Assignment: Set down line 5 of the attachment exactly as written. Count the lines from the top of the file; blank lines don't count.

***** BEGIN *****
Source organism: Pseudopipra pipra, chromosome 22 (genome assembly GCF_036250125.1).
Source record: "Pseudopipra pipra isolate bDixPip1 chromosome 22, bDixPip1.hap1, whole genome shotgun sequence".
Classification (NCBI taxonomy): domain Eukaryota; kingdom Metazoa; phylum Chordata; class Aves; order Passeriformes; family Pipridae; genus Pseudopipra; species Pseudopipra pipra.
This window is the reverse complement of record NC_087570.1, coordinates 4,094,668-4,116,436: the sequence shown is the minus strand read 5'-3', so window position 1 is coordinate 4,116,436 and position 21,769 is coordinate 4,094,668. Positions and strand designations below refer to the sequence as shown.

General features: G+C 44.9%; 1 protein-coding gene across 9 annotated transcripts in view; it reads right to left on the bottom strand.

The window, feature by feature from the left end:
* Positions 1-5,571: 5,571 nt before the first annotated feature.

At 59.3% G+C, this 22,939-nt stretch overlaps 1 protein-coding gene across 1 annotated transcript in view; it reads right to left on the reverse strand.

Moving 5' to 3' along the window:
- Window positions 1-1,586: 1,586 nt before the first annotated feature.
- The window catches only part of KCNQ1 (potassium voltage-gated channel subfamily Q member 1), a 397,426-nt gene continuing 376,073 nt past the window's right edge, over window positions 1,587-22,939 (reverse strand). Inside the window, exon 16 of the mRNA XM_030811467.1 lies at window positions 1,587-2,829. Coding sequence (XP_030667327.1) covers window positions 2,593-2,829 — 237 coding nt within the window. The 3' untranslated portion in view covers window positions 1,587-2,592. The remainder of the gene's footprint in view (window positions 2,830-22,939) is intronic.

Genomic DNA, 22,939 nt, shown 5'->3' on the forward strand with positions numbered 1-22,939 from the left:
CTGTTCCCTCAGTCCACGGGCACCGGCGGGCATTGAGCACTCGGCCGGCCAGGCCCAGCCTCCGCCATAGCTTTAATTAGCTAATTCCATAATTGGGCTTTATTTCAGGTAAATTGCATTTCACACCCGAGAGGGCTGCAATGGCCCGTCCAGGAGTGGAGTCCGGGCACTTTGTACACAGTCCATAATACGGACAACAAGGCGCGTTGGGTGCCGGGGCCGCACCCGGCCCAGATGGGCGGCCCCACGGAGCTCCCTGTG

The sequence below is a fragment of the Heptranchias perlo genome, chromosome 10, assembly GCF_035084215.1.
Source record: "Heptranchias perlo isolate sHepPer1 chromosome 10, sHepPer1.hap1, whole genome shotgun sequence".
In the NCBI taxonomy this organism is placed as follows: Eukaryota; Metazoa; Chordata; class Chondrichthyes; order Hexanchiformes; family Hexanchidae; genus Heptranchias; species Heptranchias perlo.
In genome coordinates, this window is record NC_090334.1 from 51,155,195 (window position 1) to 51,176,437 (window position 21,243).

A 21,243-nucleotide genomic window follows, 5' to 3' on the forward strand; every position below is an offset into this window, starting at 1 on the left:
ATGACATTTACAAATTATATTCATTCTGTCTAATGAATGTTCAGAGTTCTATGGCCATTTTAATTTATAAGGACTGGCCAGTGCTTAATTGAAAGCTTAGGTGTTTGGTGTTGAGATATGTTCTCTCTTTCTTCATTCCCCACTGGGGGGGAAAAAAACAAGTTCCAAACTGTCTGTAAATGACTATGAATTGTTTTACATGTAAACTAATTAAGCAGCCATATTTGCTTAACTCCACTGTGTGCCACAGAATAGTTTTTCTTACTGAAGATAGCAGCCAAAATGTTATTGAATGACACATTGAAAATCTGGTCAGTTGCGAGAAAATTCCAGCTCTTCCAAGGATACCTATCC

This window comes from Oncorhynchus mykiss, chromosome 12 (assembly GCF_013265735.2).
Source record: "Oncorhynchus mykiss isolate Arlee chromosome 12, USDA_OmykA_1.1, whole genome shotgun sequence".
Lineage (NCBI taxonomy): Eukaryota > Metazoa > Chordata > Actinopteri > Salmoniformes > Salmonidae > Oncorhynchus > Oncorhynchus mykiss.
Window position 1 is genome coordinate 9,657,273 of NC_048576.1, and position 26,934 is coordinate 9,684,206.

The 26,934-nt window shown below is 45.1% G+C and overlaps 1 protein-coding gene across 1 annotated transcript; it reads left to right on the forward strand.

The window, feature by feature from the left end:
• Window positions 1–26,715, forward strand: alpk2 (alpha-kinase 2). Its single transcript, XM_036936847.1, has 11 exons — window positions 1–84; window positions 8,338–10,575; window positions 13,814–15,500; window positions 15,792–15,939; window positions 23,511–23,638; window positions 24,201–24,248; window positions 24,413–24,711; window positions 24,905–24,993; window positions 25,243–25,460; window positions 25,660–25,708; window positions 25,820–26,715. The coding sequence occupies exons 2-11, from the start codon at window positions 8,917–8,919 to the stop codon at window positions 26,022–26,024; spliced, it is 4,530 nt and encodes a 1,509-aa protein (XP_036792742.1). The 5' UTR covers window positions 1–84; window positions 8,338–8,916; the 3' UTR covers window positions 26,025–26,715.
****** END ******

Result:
General features: G+C 44.9%; 1 protein-coding gene across 9 annotated transcripts in view; it reads right to left on the bottom strand.